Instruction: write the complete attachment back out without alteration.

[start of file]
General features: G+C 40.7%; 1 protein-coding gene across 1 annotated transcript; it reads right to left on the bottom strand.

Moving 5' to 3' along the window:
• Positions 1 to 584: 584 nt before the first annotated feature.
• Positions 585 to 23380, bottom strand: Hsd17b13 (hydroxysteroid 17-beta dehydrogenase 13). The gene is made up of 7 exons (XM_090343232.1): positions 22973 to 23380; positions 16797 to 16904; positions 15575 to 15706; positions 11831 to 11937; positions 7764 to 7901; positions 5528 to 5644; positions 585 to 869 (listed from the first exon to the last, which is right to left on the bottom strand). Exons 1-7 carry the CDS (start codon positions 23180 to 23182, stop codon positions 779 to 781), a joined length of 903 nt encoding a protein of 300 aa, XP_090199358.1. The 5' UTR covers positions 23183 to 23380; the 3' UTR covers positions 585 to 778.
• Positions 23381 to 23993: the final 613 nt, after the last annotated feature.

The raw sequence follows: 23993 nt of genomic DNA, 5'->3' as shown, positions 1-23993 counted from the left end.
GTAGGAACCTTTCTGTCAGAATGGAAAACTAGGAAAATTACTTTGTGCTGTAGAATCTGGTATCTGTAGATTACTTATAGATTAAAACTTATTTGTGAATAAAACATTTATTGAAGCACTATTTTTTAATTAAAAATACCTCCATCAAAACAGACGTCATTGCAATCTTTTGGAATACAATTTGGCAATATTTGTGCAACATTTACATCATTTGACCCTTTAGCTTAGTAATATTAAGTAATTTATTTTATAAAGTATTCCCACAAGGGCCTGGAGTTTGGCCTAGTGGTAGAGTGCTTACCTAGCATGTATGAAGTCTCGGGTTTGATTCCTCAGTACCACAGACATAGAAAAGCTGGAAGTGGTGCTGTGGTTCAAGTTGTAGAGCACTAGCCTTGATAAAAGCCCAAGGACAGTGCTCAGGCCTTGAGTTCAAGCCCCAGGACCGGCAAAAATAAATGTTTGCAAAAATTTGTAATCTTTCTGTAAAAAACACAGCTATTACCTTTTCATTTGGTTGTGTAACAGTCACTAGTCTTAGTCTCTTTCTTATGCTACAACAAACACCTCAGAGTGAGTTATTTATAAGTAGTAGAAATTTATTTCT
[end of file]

General features: G+C 40.7%; 1 protein-coding gene across 1 annotated transcript; it reads right to left on the bottom strand.

Moving 5' to 3' along the window:
• Positions 1 to 584: 584 nt before the first annotated feature.
• Positions 585 to 23380, bottom strand: Hsd17b13 (hydroxysteroid 17-beta dehydrogenase 13). The gene is made up of 7 exons (XM_090343232.1): positions 22973 to 23380; positions 16797 to 16904; positions 15575 to 15706; positions 11831 to 11937; positions 7764 to 7901; positions 5528 to 5644; positions 585 to 869 (listed from the first exon to the last, which is right to left on the bottom strand). Exons 1-7 carry the CDS (start codon positions 23180 to 23182, stop codon positions 779 to 781), a joined length of 903 nt encoding a protein of 300 aa, XP_090199358.1. The 5' UTR covers positions 23183 to 23380; the 3' UTR covers positions 585 to 778.
• Positions 23381 to 23993: the final 613 nt, after the last annotated feature.

The raw sequence follows: 23993 nt of genomic DNA, 5'->3' as shown, positions 1-23993 counted from the left end.
GTAGGAACCTTTCTGTCAGAATGGAAAACTAGGAAAATTACTTTGTGCTGTAGAATCTGGTATCTGTAGATTACTTATAGATTAAAACTTATTTGTGAATAAAACATTTATTGAAGCACTATTTTTTAATTAAAAATACCTCCATCAAAACAGACGTCATTGCAATCTTTTGGAATACAATTTGGCAATATTTGTGCAACATTTACATCATTTGACCCTTTAGCTTAGTAATATTAAGTAATTTATTTTATAAAGTATTCCCACAAGGGCCTGGAGTTTGGCCTAGTGGTAGAGTGCTTACCTAGCATGTATGAAGTCTCGGGTTTGATTCCTCAGTACCACAGACATAGAAAAGCTGGAAGTGGTGCTGTGGTTCAAGTTGTAGAGCACTAGCCTTGATAAAAGCCCAAGGACAGTGCTCAGGCCTTGAGTTCAAGCCCCAGGACCGGCAAAAATAAATGTTTGCAAAAATTTGTAATCTTTCTGTAAAAAACACAGCTATTACCTTTTCATTTGGTTGTGTAACAGTCACTAGTCTTAGTCTCTTTCTTATGCTACAACAAACACCTCAGAGTGAGTTATTTATAAGTAGTAGAAATTTATTTCT